One of Norfolk’s greatest historical treasures has now undergone a restoration makeover to ensure that it remains a vital part of our heritage.
The work to the Beeston Regis Priory will ensure the survival of the nationally significant ruins and ensure they are safe to remain open to the public.
The Priory, which dates back to 1216, was founded by Margery de Cressy and dissolved in 1536. The canons living in the Priory belonged to the Order of Peterstone, a small and somewhat mysterious Norfolk-based religious order. The church and part of the cloisters are in ruins, whilst a monastic building survives having been converted into a house during the 16th and 19th centuries.
Owned by the Norfolk Historic Buildings Trust and managed with the support of Norfolk County Council, the management of the ruins has been funded by English Heritage and Norfolk County Council through the Norfolk Monuments Management Project. The recent repairs were funded by Norfolk County Council.
Councillor Brian Hannah, Vice Chairman of Norfolk County Council on Thursday 24 October will join neighbours and representatives of the Norfolk Historic Buildings Trust, Beeston Regis Parochial Church Council and Beeston Regis Parish Council on a guided tour which will provide further insight into the history, architecture and management of the ruins.
Brian Hannah said: “I am delighted to see the work completed on our Beeston Priory, one of Norfolk’s Augustinian Monastic Institutions founded in the year 1216, another of North Norfolk’s key heritage sites. Thanks go to Norfolk County Council for promoting this work.”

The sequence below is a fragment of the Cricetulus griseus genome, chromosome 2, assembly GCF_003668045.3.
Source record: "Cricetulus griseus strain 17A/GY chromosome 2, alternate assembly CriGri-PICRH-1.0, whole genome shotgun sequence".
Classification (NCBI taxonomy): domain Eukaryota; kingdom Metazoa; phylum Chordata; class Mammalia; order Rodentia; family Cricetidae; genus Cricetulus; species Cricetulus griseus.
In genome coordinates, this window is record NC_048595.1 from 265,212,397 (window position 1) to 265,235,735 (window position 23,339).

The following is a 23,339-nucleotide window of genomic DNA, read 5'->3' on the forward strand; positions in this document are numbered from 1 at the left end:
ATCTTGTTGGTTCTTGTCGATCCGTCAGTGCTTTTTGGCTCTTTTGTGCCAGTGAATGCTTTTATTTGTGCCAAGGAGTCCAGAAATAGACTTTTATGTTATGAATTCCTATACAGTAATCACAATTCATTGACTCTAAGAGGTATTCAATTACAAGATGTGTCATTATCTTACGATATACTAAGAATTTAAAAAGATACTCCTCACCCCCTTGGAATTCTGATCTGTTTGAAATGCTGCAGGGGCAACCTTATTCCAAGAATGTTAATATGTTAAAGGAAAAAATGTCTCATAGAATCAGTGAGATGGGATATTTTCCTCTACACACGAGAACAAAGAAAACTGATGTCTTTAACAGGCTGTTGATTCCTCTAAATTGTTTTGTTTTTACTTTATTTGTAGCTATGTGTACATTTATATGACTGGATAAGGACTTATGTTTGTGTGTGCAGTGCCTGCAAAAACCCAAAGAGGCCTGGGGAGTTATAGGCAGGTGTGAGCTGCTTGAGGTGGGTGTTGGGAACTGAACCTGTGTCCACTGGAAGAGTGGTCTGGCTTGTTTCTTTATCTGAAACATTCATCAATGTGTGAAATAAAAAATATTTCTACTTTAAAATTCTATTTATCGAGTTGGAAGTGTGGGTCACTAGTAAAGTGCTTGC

Extensive repairs were made to the ruins which included recovering the 19th century gates and the roof which had been vandalised. Sections of collapsed and unstable walls have been repaired, with all bushes growing on the wall tops carefully removed.
All repairs have been carried out by local builder, F Woodrow & Son. With experience working with lime mortar and historic buildings and ruins, they have made sure that all repairs are in-keeping with the ruin’s heritage. Original material has been reused wherever possible with any replacement material being carefully sourced in order to match type, texture and colour of original materials.
David Robertson, Historic Environment Officer for Norfolk County Council, said: "We are thrilled that The Priory of St Mary has now been repaired and remains open to the public. Norfolk has a rich heritage and wonderful ruins like this deserve to be saved for future generations to enjoy.”
David Harrison, Cabinet Member for Environment, Transport, Development and Waste at Norfolk County Council, said: “It’s important the Norfolk residents learn about their heritage and the repair of sites like this is a brilliant enhancement to our rich historic culture.”
Beeston Regis Priory is open to the public throughout the year. It is close to Beeston Regis Common and The Priory Maze and Gardens, with finger-post signs providing directions from the A149.
For more information about the Norfolk Monuments Management Project please visit: http://www.heritage.norfolk.gov.uk/monuments-management